Finding ethical brands always inspires me, and Bourgeois Boheme was no exception. In a world of mass-produced fashion accessories, Bourgeois Boheme has a holistically ethical approach to shoe making. Every step of manufacture is carefully thought around slow fashion, as the materials are all vegan and the factories pay living wages. Plus, the shoe-making process is entirely handmade in Portugal by local artisans. One thing I love about Bourgeois Boheme is their unwillingness to compromise in terms of design and quality: while the brand’s heart beats for ethical fashion, the manufacture is all about setting the brand apart with a quality product that makes it stand out in the industry. An absolute new favourite!

Mushroom leather

Photo by Verity Sanders on Unsplash

Another plant-based material, this organic textile, dubbed MuSkin, comes from a specific type of fungus that grows in subtropical forests. It is a parasitic fungus that feeds on tree trunks, causing them to rot, which means that harvesting this mushroom actually benefits the health of our environment. The mushroom can be grown to the specific size and shape required for designs, then treated and shaped into a product with a shocking suede-like touch. In addition to being incredibly sustainable, mushroom leather is water-repellent, non-toxic and surprisingly durable, making it a biodegradable and eco-friendly leather alternative.

Natural jute

Photo by S O C I A L . C U T on Unsplash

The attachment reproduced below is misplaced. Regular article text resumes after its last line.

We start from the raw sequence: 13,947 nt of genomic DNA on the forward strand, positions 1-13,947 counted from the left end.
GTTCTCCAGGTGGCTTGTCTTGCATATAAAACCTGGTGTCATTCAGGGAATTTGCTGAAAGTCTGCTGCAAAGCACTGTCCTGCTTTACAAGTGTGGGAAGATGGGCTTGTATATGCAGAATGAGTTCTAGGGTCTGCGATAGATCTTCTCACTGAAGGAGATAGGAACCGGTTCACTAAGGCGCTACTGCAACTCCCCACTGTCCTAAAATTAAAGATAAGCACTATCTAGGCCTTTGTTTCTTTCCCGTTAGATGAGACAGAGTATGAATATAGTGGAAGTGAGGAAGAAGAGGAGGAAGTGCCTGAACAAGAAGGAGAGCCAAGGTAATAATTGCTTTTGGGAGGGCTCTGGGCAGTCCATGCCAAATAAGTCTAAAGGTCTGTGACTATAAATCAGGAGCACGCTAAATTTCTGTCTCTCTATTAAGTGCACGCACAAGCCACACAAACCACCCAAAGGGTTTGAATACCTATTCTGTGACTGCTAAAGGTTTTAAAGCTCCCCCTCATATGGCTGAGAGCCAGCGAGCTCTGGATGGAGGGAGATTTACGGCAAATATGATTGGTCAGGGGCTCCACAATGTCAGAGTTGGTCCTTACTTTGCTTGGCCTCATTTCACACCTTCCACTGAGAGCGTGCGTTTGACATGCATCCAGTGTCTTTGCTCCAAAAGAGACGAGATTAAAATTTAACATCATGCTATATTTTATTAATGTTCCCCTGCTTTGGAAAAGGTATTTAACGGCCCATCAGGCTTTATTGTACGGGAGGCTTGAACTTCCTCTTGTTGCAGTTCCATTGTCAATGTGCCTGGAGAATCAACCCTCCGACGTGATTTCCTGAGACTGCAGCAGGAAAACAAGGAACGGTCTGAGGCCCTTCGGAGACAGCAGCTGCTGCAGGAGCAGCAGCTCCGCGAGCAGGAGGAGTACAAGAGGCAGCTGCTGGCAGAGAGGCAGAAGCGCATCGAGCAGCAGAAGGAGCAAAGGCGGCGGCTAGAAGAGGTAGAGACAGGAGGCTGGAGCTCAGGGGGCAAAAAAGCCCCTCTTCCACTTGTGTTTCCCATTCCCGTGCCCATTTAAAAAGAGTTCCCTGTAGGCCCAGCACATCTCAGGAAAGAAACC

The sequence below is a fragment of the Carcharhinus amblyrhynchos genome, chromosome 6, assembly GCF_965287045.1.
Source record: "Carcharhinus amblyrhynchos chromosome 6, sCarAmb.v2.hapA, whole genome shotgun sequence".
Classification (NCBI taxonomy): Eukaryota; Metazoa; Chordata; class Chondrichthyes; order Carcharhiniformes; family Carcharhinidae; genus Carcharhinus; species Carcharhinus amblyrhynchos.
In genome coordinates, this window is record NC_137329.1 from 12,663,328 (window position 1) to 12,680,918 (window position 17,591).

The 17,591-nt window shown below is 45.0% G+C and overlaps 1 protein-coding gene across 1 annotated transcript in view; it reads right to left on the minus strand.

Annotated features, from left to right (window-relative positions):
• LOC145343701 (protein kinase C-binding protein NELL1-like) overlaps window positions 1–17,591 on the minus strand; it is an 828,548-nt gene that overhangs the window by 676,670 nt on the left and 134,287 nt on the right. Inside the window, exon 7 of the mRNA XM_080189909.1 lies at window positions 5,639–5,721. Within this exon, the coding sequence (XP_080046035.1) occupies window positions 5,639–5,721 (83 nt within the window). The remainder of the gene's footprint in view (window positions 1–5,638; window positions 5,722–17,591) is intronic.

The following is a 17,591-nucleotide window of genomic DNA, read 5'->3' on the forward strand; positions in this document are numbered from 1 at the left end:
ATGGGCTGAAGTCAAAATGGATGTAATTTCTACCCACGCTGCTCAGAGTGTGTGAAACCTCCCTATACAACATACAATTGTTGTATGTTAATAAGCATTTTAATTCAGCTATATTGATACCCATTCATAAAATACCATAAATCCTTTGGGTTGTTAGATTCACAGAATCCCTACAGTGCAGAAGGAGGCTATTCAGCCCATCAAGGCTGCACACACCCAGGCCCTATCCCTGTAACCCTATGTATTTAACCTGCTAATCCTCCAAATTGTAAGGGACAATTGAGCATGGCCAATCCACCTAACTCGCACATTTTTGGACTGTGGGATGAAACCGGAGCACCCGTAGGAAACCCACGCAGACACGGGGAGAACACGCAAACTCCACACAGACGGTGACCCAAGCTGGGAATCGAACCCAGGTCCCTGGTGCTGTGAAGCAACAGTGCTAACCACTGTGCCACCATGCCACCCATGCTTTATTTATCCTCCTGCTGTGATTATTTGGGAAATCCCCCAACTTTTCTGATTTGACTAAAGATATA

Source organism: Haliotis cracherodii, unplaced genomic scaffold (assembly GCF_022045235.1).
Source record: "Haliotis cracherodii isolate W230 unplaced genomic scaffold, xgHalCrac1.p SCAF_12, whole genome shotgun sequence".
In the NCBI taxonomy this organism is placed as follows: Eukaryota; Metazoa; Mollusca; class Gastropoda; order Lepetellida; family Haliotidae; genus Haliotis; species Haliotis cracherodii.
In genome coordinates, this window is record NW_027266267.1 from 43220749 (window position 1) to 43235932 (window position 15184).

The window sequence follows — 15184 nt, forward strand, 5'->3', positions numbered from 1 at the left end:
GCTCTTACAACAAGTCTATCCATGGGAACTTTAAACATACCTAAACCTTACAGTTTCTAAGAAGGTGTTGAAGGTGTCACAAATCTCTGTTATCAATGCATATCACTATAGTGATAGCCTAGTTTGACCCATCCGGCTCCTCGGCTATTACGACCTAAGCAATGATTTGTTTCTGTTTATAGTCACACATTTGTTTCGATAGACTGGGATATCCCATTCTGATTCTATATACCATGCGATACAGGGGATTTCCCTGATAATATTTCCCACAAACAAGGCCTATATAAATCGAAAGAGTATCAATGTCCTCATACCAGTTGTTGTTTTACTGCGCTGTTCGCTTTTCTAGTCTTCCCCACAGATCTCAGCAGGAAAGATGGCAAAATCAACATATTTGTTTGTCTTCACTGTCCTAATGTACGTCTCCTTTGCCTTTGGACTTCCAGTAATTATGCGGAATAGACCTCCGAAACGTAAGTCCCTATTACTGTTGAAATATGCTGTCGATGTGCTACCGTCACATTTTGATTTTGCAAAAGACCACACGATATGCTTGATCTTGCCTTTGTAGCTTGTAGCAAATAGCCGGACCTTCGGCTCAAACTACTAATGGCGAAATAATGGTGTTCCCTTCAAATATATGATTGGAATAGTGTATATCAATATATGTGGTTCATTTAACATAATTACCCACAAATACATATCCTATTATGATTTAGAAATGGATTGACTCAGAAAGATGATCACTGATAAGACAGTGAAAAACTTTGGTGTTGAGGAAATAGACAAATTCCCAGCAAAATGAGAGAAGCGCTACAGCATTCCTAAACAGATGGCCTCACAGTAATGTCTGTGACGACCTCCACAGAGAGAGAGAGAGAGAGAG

Apart from vegan and natural leather imitations when it comes to bags and shoes, there are also some equally environmentally friendly materials that don’t necessarily resemble leather. Jute is a completely natural, organic, biodegradable, recyclable and one of the most eco-friendly fibres in the world. Jute grows organically, without the need for pesticides and harsh chemicals, which makes it completely safe for the environment, and the ideal leather substitute. For example, Carla Swimwear offers a jute bag that is sturdy, durable and sustainable, making it the perfect eco-friendly accessory.

Quirky cork

What was long used as a water-resistant and organic material in floor tiling, cork is now widely regarded as being one of the most eco-friendly materials around. It’s easily recycled, completely natural, and best of all, using Cork Oak forests for the needs of the fashion industry actually helps prevent deforestation and desertification. With its organic texture and naturally waterproof qualities, it’s no wonder that cork has even been used by the likes of Chanel and Louboutin for the production of highly fashionable, yet sustainable bags and footwear.

While all of these innovative materials are exciting, the accessibility and the scalability of these products still presents a challenge, as they are not readily available to the average brand and cannot be utilized in a truly impactful way. Therefore, it is up to us, as consumers, to put pressure on the fashion industry by only choosing ethical and sustainable options, in the hopes that the demand will change the narrative.

By Claire Hastings